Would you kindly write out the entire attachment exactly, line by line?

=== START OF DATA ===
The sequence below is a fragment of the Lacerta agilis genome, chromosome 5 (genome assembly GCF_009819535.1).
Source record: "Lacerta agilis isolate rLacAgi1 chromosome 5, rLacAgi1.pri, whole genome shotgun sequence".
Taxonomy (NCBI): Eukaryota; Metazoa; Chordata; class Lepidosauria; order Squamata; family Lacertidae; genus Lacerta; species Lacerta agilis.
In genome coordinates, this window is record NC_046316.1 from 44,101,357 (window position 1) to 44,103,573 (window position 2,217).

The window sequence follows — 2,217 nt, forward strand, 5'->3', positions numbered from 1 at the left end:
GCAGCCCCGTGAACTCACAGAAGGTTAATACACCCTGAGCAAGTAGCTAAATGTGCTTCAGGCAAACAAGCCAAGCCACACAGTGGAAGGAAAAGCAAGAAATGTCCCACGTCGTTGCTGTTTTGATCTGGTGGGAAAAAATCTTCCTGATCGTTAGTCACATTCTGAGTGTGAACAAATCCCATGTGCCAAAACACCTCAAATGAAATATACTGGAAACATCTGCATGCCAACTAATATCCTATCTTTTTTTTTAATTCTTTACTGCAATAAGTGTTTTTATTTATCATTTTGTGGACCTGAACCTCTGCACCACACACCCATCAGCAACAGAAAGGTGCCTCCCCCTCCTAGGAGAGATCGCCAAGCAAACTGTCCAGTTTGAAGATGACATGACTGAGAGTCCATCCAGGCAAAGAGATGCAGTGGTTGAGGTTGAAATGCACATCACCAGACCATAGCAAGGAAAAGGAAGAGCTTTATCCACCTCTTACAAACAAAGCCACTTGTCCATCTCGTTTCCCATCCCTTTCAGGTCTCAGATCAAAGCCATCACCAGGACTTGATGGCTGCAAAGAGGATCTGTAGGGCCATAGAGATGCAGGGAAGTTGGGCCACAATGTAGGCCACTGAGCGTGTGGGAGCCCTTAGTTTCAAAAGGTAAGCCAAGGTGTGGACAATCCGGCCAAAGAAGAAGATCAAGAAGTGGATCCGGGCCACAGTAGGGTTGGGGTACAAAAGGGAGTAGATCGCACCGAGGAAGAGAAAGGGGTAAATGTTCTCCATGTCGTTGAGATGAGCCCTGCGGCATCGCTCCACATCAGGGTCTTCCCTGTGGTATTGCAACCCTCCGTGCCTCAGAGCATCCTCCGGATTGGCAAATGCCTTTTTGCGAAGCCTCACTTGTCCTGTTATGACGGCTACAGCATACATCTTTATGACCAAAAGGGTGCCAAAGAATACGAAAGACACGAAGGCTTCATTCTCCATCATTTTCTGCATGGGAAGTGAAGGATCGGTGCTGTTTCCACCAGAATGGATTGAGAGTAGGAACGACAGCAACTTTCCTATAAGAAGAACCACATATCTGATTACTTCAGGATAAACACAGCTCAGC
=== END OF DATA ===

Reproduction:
The sequence below is a fragment of the Lacerta agilis genome, chromosome 5 (genome assembly GCF_009819535.1).
Source record: "Lacerta agilis isolate rLacAgi1 chromosome 5, rLacAgi1.pri, whole genome shotgun sequence".
Taxonomy (NCBI): Eukaryota; Metazoa; Chordata; class Lepidosauria; order Squamata; family Lacertidae; genus Lacerta; species Lacerta agilis.
In genome coordinates, this window is record NC_046316.1 from 44,101,357 (window position 1) to 44,103,573 (window position 2,217).

The window sequence follows — 2,217 nt, forward strand, 5'->3', positions numbered from 1 at the left end:
GCAGCCCCGTGAACTCACAGAAGGTTAATACACCCTGAGCAAGTAGCTAAATGTGCTTCAGGCAAACAAGCCAAGCCACACAGTGGAAGGAAAAGCAAGAAATGTCCCACGTCGTTGCTGTTTTGATCTGGTGGGAAAAAATCTTCCTGATCGTTAGTCACATTCTGAGTGTGAACAAATCCCATGTGCCAAAACACCTCAAATGAAATATACTGGAAACATCTGCATGCCAACTAATATCCTATCTTTTTTTTTAATTCTTTACTGCAATAAGTGTTTTTATTTATCATTTTGTGGACCTGAACCTCTGCACCACACACCCATCAGCAACAGAAAGGTGCCTCCCCCTCCTAGGAGAGATCGCCAAGCAAACTGTCCAGTTTGAAGATGACATGACTGAGAGTCCATCCAGGCAAAGAGATGCAGTGGTTGAGGTTGAAATGCACATCACCAGACCATAGCAAGGAAAAGGAAGAGCTTTATCCACCTCTTACAAACAAAGCCACTTGTCCATCTCGTTTCCCATCCCTTTCAGGTCTCAGATCAAAGCCATCACCAGGACTTGATGGCTGCAAAGAGGATCTGTAGGGCCATAGAGATGCAGGGAAGTTGGGCCACAATGTAGGCCACTGAGCGTGTGGGAGCCCTTAGTTTCAAAAGGTAAGCCAAGGTGTGGACAATCCGGCCAAAGAAGAAGATCAAGAAGTGGATCCGGGCCACAGTAGGGTTGGGGTACAAAAGGGAGTAGATCGCACCGAGGAAGAGAAAGGGGTAAATGTTCTCCATGTCGTTGAGATGAGCCCTGCGGCATCGCTCCACATCAGGGTCTTCCCTGTGGTATTGCAACCCTCCGTGCCTCAGAGCATCCTCCGGATTGGCAAATGCCTTTTTGCGAAGCCTCACTTGTCCTGTTATGACGGCTACAGCATACATCTTTATGACCAAAAGGGTGCCAAAGAATACGAAAGACACGAAGGCTTCATTCTCCATCATTTTCTGCATGGGAAGTGAAGGATCGGTGCTGTTTCCACCAGAATGGATTGAGAGTAGGAACGACAGCAACTTTCCTATAAGAAGAACCACATATCTGATTACTTCAGGATAAACACAGCTCAGC